Summary at end of week 3 of ETMOOC:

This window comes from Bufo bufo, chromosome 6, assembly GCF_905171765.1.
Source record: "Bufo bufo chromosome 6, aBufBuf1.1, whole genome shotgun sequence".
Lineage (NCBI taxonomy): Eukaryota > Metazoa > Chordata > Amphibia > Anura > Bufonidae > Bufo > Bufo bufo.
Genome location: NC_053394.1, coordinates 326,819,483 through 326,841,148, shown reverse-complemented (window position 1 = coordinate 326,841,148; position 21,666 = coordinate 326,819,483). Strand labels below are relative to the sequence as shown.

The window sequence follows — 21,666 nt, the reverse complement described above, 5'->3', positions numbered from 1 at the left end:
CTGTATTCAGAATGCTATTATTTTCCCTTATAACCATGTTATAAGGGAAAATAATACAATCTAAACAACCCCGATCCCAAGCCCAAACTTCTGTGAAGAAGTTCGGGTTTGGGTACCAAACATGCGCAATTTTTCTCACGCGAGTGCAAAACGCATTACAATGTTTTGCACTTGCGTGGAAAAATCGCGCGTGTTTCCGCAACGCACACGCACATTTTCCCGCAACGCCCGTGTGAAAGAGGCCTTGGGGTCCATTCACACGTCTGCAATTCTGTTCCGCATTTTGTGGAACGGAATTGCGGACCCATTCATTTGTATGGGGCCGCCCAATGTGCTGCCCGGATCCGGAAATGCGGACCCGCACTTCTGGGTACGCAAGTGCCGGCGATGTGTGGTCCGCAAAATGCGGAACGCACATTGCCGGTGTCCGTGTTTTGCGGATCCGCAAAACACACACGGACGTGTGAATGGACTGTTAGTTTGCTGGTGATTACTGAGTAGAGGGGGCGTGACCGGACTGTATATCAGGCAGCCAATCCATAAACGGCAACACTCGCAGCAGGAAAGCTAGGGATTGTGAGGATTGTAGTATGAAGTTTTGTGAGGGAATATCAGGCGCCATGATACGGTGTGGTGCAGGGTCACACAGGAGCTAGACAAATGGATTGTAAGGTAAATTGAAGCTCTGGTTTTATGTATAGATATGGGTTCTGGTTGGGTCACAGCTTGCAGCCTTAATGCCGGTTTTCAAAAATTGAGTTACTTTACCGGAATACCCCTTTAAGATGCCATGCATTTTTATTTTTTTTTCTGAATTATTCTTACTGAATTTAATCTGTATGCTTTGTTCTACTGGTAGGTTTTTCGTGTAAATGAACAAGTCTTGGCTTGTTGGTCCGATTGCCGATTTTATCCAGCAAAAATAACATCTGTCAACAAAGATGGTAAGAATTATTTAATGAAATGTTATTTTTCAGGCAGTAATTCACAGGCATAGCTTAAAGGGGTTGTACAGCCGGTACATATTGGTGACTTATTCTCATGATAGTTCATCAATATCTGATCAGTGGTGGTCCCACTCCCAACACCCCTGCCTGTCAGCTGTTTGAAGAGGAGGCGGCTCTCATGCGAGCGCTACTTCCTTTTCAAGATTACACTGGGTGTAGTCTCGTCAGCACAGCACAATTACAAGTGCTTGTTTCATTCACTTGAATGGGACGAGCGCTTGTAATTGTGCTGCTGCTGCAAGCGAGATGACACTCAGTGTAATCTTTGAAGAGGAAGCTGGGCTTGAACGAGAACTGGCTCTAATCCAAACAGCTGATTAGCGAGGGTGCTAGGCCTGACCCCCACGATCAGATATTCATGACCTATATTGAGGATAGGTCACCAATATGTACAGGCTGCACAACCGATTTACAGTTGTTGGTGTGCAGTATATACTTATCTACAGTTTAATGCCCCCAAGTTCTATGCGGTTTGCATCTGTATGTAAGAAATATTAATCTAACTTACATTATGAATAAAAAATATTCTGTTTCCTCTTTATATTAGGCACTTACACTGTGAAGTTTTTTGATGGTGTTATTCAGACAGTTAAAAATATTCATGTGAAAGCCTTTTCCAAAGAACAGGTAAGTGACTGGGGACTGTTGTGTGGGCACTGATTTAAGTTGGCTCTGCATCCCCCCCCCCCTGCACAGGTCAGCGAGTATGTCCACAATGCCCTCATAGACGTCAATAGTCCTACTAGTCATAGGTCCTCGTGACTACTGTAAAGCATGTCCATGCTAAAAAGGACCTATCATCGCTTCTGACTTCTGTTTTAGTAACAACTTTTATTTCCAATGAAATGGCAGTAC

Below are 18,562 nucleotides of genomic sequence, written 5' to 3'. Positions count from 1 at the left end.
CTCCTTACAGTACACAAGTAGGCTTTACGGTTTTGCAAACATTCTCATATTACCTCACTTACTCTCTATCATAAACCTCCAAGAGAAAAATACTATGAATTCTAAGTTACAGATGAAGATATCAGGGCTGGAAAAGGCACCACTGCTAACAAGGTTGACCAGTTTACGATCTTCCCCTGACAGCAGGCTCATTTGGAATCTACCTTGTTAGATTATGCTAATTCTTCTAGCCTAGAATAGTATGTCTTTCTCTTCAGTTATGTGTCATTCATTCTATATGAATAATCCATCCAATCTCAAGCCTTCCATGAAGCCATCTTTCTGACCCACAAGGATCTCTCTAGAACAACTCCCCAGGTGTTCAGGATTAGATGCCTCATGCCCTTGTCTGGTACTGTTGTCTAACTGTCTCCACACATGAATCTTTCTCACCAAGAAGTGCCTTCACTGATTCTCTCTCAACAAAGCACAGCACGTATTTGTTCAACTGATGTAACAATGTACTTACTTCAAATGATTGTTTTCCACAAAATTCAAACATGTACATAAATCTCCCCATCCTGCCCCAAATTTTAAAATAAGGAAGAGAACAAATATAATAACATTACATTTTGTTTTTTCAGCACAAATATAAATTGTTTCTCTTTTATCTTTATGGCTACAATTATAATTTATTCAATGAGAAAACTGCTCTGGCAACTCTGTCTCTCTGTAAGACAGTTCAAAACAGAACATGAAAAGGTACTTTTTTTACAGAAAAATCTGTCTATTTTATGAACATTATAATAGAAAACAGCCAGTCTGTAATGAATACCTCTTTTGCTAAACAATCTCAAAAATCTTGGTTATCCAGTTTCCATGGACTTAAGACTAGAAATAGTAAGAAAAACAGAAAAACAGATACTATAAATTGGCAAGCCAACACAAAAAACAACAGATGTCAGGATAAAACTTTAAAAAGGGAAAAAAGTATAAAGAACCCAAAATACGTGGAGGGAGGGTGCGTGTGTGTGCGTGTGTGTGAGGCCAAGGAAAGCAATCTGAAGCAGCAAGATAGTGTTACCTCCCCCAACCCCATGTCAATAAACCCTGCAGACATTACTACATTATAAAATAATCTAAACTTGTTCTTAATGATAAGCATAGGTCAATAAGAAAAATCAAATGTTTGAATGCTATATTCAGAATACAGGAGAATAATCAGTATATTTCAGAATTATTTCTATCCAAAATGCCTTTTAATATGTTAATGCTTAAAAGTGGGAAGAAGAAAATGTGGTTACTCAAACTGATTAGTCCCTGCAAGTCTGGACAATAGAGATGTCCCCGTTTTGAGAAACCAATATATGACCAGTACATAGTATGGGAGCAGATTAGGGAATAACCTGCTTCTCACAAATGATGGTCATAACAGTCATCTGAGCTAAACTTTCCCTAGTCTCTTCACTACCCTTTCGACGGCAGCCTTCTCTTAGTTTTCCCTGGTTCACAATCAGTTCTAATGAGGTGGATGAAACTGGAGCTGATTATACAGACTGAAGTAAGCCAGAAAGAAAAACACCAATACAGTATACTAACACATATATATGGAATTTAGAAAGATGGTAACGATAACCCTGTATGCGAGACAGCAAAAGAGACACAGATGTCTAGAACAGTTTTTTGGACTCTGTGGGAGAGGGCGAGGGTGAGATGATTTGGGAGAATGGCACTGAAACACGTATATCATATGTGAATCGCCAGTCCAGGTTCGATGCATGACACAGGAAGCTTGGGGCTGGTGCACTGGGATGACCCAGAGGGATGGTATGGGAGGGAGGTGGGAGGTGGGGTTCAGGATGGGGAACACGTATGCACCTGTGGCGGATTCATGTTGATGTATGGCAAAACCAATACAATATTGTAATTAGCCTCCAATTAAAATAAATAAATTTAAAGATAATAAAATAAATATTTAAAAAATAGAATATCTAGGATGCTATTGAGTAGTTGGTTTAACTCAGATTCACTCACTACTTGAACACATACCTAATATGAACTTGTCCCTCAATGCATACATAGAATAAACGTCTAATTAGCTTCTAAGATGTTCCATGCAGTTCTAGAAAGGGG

I have pondered on the question of what is the point of ETMOOC for me, and I have come to two conclusions.  First it is a way for me to get some experience with the so-called social media (web tools for social interaction: LinkedIn, Facebook- strangely not used by ETMOOC, but twitter, google+, wordpress, edublog, YouTube, TED,, diigo, and others are), and secondly to assess what ETMOOC offers in the way of educational approaches.  This latter effort has taken some time to work out.  Whereas MOOCs in general are 1) mainly ‘illustrated’ lectures, 2) hosted by websites often based at Universities, and 3) may have some type of automated follow-up (online test/quiz), especially if they are for credit.  Still they are very different from online courses from places like Phoenix where 1) often there is an expectation that students converse on the website or by monitored email with each other, 2) the student is expected to produce some writing each week,  and 3) the instructor is expected to comment on and/or grade that writing and be available to the student for comment, all hosted by the school’s or education provider’s website.  ETMOOC is working towards a model that emulates the ‘Phoenix’ model but more as lecture and then precepts or discussion classes, though these are not necessarily led by instructors.  It is an echo of the Protestant movement wherein there is the priesthood of all believers.  Here there is the ‘teacher-status’ of all learners.  This struck me quite strongly as I looked at Sue Waters’ chart of the Blogging Cycle at  One student posts his blog, then the evaluating process begins (in the small class following the large general lecture) in which the student sees different perspectives on the subject of the blog, then another student comments on his blog and operates as a preceptor or teacher. The last stages are the original student’s reflection and possible revision of some or all of the original blog, as the student fits it into the enlarging structure of context that is being built and back-filled. Accordingly, ETMOOC is exploring the possibility of a ‘grass-roots’ educational institution based on 1) the principle of the teacher-status of all learners and 2) the free availability of social media organized in a way to emulate the best pedagogical models, using among others the lecture-and-discussion model.  It seems to gravitate towards open-ended areas and subjects. The challenge will be to see how it works in less-opened more content-driven subjects.


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